Amid Republican Presidential nominee Donald Trump’s calls to be vigilant against voter fraud on Election Day, an expert in the United States has warned that “violence is certainly a possibility” at these places if a significant number of his supporters show up and challenge voters.
“The chance for mischief at the polling places, if there are significant numbers of Trump supporters showing up and challenging voters on sight -- who knows what could happen? But violence is certainly a possibility,” Dean of the Austin Marxe School of Public and International Affairs at Baruch College David Birdsell said.
“And more likely is the prevention of people voting. Those are not mutually exclusive for obvious reasons. So that’s a concern,” he said.
He said Trump has been urging his supporters to go to polling sites to “monitor” what is happening and make sure that the votes are not stolen.
“That’s his language, and he has used other language as well, but he has used those words in basically taking untrained, common citizens, and asking them to go to polling places and effectively challenge people and say, ‘You don’t look like you’re registered in this area?” he said at a session organised by the New York Foreign Press Centre last week.
Trump has called on his supporters to be vigilant against widespread voter fraud and a rigged outcome.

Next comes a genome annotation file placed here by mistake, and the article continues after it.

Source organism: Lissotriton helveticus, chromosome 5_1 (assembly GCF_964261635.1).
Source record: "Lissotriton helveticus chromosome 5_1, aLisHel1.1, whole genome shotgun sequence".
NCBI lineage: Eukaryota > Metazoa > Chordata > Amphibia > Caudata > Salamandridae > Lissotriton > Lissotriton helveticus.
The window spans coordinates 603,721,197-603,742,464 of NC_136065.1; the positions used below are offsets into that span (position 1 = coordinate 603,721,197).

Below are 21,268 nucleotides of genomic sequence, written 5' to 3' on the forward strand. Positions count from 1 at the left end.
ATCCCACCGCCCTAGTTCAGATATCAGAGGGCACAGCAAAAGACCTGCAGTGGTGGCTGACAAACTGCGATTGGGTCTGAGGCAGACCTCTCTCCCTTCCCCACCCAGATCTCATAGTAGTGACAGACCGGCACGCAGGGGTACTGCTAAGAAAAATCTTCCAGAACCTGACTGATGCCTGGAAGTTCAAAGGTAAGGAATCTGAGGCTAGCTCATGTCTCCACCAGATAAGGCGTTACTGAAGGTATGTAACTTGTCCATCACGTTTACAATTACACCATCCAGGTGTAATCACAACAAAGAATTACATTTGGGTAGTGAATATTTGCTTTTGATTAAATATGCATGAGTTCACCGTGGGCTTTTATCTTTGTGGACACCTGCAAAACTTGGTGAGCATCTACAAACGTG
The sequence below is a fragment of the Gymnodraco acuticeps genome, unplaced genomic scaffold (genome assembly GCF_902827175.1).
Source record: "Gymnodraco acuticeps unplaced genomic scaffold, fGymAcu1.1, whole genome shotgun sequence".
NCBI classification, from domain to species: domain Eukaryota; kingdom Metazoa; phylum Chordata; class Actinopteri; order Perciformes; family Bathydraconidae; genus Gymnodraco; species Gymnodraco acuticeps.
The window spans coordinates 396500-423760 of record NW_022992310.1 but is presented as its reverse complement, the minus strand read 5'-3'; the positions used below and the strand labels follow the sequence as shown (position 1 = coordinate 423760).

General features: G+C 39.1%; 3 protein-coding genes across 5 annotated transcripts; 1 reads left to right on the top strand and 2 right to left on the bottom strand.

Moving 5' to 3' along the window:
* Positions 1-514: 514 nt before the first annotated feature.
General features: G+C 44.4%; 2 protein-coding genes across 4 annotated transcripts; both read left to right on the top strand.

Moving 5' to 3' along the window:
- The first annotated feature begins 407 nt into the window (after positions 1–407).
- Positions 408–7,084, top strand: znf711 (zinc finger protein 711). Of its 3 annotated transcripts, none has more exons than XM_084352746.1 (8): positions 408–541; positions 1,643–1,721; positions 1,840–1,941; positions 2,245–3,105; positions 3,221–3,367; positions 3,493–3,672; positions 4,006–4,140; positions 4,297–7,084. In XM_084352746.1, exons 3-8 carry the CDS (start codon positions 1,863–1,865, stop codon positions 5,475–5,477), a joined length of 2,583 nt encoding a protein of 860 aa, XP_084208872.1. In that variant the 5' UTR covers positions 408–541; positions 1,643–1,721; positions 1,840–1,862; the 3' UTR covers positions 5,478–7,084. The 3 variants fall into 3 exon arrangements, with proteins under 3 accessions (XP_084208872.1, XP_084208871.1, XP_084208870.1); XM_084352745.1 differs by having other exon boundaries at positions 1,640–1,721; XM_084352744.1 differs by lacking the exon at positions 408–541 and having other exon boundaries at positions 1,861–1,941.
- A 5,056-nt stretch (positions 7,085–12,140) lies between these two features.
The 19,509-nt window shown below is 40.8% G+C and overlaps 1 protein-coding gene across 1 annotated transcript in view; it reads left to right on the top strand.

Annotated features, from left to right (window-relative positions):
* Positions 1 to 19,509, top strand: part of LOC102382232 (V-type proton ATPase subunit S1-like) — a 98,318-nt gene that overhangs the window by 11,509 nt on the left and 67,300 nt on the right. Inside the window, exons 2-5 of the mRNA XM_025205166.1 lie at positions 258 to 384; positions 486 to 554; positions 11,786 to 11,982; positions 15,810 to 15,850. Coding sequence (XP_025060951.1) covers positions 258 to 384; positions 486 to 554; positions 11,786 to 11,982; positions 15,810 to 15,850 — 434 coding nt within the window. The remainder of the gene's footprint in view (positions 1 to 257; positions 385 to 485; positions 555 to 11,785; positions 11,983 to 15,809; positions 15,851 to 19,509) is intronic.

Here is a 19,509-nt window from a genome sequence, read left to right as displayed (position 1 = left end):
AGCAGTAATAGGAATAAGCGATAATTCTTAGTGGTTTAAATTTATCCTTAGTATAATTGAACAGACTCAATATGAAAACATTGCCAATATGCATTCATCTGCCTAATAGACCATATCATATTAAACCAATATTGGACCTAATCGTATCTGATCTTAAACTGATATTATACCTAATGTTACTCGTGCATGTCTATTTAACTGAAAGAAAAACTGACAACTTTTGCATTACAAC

“Voter fraud is all too common, and then they criticise us for saying that,” Trump said at a rally on Tuesday in Colorado Springs.
“But take a look at Philadelphia, what is been going on, take a look at Chicago, take a look at St Louis. Take a look at some of these cities, where you see things happening that are horrendous.”
Birdsell said that Trump cannot simply get up and say the election is “illegitimate”.
“If everything scans with the polls, if there is no evidence of any impropriety, if the monitors to the extent that they exist -- and I’m talking about those who actually come from election boards and other authorities rather than volunteers from campaigns -- see no indications of impropriety, it’s going to be very hard to present any credible evidence to a court that would invalidate the result of the election,” he said.
Birdsell noted that there is an allegation that there will be cyber hacking, perhaps some of it from abroad.
“I have given you the scenario that we could have violence at polling places that would prevent people from voting and change the character of a vote in a precinct that might tip a state. Again, unlikely, but it’s possible,” he said.
He added that while he is not too worried about a constitutional crisis, he is worried about further diminishment of the basic reputation of the voting process in the US. There might be a “significant minority” of voters rejecting the election result on November 8.
Image: A man holds voter registration forms outside a campaign rally in Greensboro, North Carolina. Photograph: Brian Snyder/Reuters